Issue 217
July/August 2021


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Jul 29, 2021

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Marchmont in the Borders revisited

Nick Jones is drawn back to 'one of Scotland's grandest mansions', where great things are happening in the arts and crafts.

I'M BACK at Marchmont, tucked away in the foothills of the Lammermuirs between Greenlaw and Duns, described by Country Life as "one of Scotland's grandest mansions".

Built from a design by William Adam, and enlarged by Robert Lorimer, the interior includes both Georgian and Arts & Crafts styles.

Although opportunities for cultural patronage come with the territory for Britain's great country houses and their families, Marchmont is about much more. That is largely thanks to Hugo Burge, transforming house, gardens and grounds with the work of some outstanding post-war and contemporary sculptors, including Barbara Hepworth, Bernard Meadows, Lynn Chadwick and Antony Gormley.

As well as celebrating great art past and present, he is making Marchmont a crucible for future creativity with an energy and enthusiasm that bring an appealing sense of excitement, curiosity and uncertainty to the place. What, who, why, where and how will be coming next?

It's a tribute to Hugo's vision, and generosity of spirit that he welcomes, shares and encourages creativity, providing a home and commissions for makers and creators – the Creative Spaces initiative.

So there are studios and workshops for rush-seat chair-makers Sam Cooper and Richard Platt, making ladder-back chairs in the Arts and Crafts tradition of Gimson and Clissett; a studio for stone-carver Michelle de Bruin; and ongoing, short term residencies for artists, many living and working in the Scottish Borders and England's north country.

As I write, a studio is looking for a new inhabitant, too, so contact Marchmont if you would like more details.

A few miles away, at Allanbank Mill Steading, and for twenty seven years now, artists Pauline Burbidge and Charlie Poulsen have opened their studios to visitors, as they will be doing again this year from August 6th to 9th.

As you'd expect, happenstance has brought many like minds together there. On one such encounter, Hugo was leafing through Charlie's sketchbooks, full of those stream of consciousness doodles that so often take artists by surprise, wondering where on earth that came from!

Charlie's doodles sparked an ongoing and fruitful partnership with Marchmont. It's enabled him to convert those doodles into more tangible and long term works, like 'Skyboat', a traditional east coast coble, cradled on an oak framework, as it might be for repainting and maintenance. Except that we're some thirty miles from the coast, and the intention is that this boat's next voyage will be skywards, enveloped and embodied within the five young oak trees that are growing beneath it, slowly pushing themselves and Girl Hannah (for that is her name, after the daughter of the fisherman who skippered her) up, and up.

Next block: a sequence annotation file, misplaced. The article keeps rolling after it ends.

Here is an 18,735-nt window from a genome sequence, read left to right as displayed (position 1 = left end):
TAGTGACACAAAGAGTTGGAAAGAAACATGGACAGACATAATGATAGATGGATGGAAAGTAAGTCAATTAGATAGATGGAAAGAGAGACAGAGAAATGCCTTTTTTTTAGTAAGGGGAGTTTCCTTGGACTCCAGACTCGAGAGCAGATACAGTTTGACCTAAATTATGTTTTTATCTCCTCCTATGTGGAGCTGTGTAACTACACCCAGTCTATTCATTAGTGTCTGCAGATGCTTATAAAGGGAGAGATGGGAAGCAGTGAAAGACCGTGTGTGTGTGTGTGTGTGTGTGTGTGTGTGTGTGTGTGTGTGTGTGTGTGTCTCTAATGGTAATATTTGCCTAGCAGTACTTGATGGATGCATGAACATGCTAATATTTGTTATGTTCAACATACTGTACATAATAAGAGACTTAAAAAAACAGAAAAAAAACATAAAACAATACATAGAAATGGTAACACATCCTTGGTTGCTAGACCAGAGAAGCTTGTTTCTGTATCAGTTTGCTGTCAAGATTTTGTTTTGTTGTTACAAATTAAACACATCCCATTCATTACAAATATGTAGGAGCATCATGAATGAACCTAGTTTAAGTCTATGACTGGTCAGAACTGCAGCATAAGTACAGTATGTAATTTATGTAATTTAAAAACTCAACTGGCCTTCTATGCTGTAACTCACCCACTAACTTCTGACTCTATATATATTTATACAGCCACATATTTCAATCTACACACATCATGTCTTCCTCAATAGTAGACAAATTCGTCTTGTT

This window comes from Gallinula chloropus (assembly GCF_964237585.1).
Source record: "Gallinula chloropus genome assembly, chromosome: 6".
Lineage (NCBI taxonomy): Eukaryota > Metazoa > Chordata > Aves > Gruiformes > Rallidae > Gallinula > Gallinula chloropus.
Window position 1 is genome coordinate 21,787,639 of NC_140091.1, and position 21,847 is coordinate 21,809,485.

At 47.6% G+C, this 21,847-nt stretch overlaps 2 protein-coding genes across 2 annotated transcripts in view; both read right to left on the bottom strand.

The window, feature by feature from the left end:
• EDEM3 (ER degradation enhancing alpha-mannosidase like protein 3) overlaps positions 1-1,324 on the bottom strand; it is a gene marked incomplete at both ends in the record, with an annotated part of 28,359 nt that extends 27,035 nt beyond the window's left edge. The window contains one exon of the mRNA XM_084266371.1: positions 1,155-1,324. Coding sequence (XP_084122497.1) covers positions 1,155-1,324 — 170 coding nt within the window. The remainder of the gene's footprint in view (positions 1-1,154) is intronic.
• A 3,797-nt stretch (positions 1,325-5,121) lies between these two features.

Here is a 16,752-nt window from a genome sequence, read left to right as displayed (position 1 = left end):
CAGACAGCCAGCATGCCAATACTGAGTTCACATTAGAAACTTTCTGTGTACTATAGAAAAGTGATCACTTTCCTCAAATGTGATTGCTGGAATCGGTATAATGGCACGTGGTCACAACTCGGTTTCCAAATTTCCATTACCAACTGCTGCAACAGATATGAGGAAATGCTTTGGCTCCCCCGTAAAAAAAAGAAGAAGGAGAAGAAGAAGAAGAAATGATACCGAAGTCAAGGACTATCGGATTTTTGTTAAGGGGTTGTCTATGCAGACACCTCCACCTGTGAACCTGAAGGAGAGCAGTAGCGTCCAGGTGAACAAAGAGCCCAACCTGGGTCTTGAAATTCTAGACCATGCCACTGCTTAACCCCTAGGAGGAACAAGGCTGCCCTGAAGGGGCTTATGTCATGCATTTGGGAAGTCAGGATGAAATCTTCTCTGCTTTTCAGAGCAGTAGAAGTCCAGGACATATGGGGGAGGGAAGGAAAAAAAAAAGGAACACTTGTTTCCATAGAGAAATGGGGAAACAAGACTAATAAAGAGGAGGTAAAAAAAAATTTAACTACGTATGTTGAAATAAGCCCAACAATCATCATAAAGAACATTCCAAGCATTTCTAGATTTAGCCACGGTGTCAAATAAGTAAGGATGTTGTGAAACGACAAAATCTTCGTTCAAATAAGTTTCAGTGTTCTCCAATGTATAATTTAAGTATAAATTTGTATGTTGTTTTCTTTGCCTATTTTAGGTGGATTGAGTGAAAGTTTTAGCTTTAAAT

That could be fifty, a hundred, or two hundred years hence, by which time, who knows what and where 'Art, Nature and Humanity' will be!

The selfsame title is the cue for three autumn residencies, inspired by Charlie, and organised, managed and funded via the 'Marchmont Makers Foundation' who invited Berwick Creative Guild to encourage artists and creatives in its network to apply.

The Guild was set up in 2019 to provide a platform for supporting, sharing, and promoting the burgeoning numbers of creative people working in or near to Berwick-upon-Tweed.

The three artists selected are Anna Chapman Parker, Claire Ward, and Jim Grant. All three, like so many artists attracted to Marchmont, are inspired by its ecosystem, embodied in the beauty and variety of trees, timber, flora, fauna, rock and soil.

Anna's focus is on weeds, sometimes defined as plants in the wrong place, and generally unappreciated, or destroyed. But as both scientists and mystics tell us, since all creation is interconnected, (and how could it not be?) we need weeds as much as weeds need us!

Claire's inspiration begins with found objects, natural and man-made, that time and the elements metamorphose through decay, weathering and the unforeseen vagaries of life. Claire transforms further; gentle interventions to add or reveal layering, colour, texture and form. A reflection of the geological strata beneath us.

Jim's interest is human traces, the way we interact with and change landscape, reflecting needs and awareness, working with and taking account of the very diverse community that a complex estate like Marchmont depends upon to survive and thrive.

For all three artists the extent, variety and particular natural and human qualities of the place provide a special chance to explore within and without, and, given the luxury of dedicated time and space, to work at a greater intensity.

It's a great opportunity. Like the Skyboat, Marchmont is going onwards and upwards!

Future events at Marchmont include an Open Studios weekend on August 28 and 29; and a 'Conversations with Trees'
weekend from October 1 to 3. www.marchmonthouse.com.
Allanbank Mill Steading Open Studios is from August 6 - 9. www.allanbankmillsteading.co.uk


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